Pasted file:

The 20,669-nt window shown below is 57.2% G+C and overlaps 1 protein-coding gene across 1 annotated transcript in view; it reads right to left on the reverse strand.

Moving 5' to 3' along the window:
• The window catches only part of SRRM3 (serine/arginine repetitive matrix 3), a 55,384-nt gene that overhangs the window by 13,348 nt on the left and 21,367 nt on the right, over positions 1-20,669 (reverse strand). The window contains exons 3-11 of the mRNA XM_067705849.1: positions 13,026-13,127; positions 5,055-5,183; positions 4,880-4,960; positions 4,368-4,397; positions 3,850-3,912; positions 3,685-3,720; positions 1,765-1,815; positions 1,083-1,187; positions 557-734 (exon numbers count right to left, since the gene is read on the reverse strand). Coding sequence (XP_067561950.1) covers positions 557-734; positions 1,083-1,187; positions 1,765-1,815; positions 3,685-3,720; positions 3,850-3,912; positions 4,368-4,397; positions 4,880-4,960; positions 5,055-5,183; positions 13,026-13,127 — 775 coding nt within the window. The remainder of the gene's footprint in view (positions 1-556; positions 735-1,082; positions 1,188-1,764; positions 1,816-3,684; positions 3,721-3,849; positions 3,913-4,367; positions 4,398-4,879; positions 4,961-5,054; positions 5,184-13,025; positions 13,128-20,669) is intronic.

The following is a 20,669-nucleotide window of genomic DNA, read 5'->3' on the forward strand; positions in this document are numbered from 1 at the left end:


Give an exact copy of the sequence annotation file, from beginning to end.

The 20,669-nt window shown below is 57.2% G+C and overlaps 1 protein-coding gene across 1 annotated transcript in view; it reads right to left on the reverse strand.

Moving 5' to 3' along the window:
• The window catches only part of SRRM3 (serine/arginine repetitive matrix 3), a 55,384-nt gene that overhangs the window by 13,348 nt on the left and 21,367 nt on the right, over positions 1-20,669 (reverse strand). The window contains exons 3-11 of the mRNA XM_067705849.1: positions 13,026-13,127; positions 5,055-5,183; positions 4,880-4,960; positions 4,368-4,397; positions 3,850-3,912; positions 3,685-3,720; positions 1,765-1,815; positions 1,083-1,187; positions 557-734 (exon numbers count right to left, since the gene is read on the reverse strand). Coding sequence (XP_067561950.1) covers positions 557-734; positions 1,083-1,187; positions 1,765-1,815; positions 3,685-3,720; positions 3,850-3,912; positions 4,368-4,397; positions 4,880-4,960; positions 5,055-5,183; positions 13,026-13,127 — 775 coding nt within the window. The remainder of the gene's footprint in view (positions 1-556; positions 735-1,082; positions 1,188-1,764; positions 1,816-3,684; positions 3,721-3,849; positions 3,913-4,367; positions 4,398-4,879; positions 4,961-5,054; positions 5,184-13,025; positions 13,128-20,669) is intronic.

The following is a 20,669-nucleotide window of genomic DNA, read 5'->3' on the forward strand; positions in this document are numbered from 1 at the left end: